We have all been there.
A name on the tip of our tongue. A person, a movie, a book title.
But try as we might, there is no retrieving that illusive word.
Dementia is a VERY unsexy conversation.
But we are all about refreshing the unpopular conversations.
Dementia and all its forms, including Alzheimer’s disease, have become synonymous with ageing. While there have been breakthroughs in the diagnosis of this illness, and even more recently in delaying its onset, a true cure has eluded even our most sophisticated scientists.
It is perhaps one of the most cruel illnesses: the loss of a person’s identity and memory of all the relationships built over decades.
So what can we do about it?
The usual answer is: not much asides from the usuals - healthy diet, better sleep, exercise etc.
The better answer is: pathways.
Yes, more neural pathways.
Lisa Genova, famed author of Still Alice with a Ph.D. in Neuroscience at Harvard University (a real under-achiever, clearly), made famous this analogy to help millions of people better understand how to construct their own brain so it is wired for better memory in the long term.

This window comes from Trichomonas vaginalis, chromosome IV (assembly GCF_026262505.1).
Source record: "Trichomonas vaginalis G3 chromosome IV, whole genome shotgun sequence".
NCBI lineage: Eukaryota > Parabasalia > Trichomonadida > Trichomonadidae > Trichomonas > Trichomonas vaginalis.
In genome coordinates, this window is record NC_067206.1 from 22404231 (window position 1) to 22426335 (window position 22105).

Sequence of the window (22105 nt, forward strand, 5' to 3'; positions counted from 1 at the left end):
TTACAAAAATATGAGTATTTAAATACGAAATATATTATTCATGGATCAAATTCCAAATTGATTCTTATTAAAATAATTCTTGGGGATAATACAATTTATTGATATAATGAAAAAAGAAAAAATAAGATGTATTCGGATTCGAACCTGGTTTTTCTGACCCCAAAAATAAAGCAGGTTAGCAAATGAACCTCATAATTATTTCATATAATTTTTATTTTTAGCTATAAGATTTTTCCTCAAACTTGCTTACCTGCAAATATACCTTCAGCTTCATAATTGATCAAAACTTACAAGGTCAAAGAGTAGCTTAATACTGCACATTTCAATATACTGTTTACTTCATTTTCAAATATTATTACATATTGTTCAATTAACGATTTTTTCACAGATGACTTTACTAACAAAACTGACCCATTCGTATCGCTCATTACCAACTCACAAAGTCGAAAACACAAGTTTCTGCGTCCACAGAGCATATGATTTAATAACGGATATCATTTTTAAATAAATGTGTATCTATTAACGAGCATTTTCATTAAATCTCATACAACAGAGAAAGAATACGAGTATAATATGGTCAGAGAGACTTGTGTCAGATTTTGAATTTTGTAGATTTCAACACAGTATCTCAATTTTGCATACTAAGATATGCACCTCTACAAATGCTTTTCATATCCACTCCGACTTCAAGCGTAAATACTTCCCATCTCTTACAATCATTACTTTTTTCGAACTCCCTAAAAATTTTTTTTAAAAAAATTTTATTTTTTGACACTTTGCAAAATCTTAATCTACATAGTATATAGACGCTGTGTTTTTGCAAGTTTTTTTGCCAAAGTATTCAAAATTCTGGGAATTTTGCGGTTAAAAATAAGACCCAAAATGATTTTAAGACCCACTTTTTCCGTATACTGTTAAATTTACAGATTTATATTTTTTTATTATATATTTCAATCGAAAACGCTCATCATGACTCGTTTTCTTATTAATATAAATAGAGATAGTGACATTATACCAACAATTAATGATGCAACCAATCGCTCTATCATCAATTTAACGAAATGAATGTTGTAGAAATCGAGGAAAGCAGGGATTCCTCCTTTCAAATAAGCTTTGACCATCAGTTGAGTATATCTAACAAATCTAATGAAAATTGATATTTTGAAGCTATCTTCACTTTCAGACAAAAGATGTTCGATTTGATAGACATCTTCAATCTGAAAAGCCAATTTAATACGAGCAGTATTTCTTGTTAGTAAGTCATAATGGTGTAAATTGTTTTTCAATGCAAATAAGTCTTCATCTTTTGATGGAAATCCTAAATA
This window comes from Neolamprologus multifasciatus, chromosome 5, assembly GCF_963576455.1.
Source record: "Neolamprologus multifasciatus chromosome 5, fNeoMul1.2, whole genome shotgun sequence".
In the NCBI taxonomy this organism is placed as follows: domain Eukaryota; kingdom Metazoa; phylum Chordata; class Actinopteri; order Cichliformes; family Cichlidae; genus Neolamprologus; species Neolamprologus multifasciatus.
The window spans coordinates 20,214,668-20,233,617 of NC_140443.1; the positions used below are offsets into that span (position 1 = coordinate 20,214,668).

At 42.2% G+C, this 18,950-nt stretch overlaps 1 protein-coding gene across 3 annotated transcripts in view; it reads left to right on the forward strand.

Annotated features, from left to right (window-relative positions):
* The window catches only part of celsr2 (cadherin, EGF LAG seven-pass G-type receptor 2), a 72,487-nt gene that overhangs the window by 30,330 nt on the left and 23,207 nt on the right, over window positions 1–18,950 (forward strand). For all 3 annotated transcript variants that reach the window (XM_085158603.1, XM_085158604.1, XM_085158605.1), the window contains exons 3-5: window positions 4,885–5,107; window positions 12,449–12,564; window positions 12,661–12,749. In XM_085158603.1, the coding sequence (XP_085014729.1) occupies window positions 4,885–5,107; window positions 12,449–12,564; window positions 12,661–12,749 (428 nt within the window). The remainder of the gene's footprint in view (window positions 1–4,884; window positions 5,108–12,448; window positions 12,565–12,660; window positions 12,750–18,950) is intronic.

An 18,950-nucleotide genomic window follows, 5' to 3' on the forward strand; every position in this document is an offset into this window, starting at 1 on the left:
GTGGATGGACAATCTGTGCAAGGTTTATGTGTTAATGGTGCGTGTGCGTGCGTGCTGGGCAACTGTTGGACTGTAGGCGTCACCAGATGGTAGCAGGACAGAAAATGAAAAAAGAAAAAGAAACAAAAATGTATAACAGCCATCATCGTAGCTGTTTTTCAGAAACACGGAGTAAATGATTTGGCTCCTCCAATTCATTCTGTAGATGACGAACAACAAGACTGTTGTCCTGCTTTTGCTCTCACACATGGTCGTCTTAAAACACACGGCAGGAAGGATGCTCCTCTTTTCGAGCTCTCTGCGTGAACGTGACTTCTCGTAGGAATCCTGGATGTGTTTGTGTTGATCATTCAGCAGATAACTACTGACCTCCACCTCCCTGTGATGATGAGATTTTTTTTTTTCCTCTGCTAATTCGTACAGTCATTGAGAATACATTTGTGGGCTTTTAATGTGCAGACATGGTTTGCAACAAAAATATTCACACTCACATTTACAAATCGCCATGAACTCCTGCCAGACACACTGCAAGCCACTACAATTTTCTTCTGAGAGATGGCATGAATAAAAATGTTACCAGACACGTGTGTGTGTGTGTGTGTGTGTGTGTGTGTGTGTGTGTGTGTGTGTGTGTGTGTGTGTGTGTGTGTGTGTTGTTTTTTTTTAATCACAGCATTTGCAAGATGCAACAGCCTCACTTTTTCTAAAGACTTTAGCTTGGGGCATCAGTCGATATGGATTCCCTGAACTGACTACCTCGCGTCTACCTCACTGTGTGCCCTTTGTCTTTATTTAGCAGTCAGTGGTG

Genova invites us to imagine a piece of information that we are trying to recall.
Something that we own in our brain, that's already been encoded.
She explains that if we have 10 ways of getting to that piece of information - different associations and ways of understanding it - then we can lose 1 or 2 of those synapses (fancier term for ‘neural connections’), and still have 8 or 9 ways of getting the piece of information recalled.
But if we only have one way of getting to that piece of information, if you only have 1 synapse, once that synapse is blocked, then the information is forgotten.
For a lot of people with early-onset Alzheimer's, especially younger or very intelligent people, they lose 1 or 2 synapses here and there, but still have another way to get there.
And this is how the disease can go undiagnosed.
This is why we should be conscious of building new pathways, intentionally, in our lives. Reading new books, doing all sorts of puzzles, learning new skills as much as we can.
And as we continue this important conversation, another recommendation for your Book Club: The Man Who Mistook His Wife for a Hat by Oliver Sacks.
"In examining disease, we gain wisdom about anatomy and physiology and biology. In examining the person with disease, we gain wisdom about life."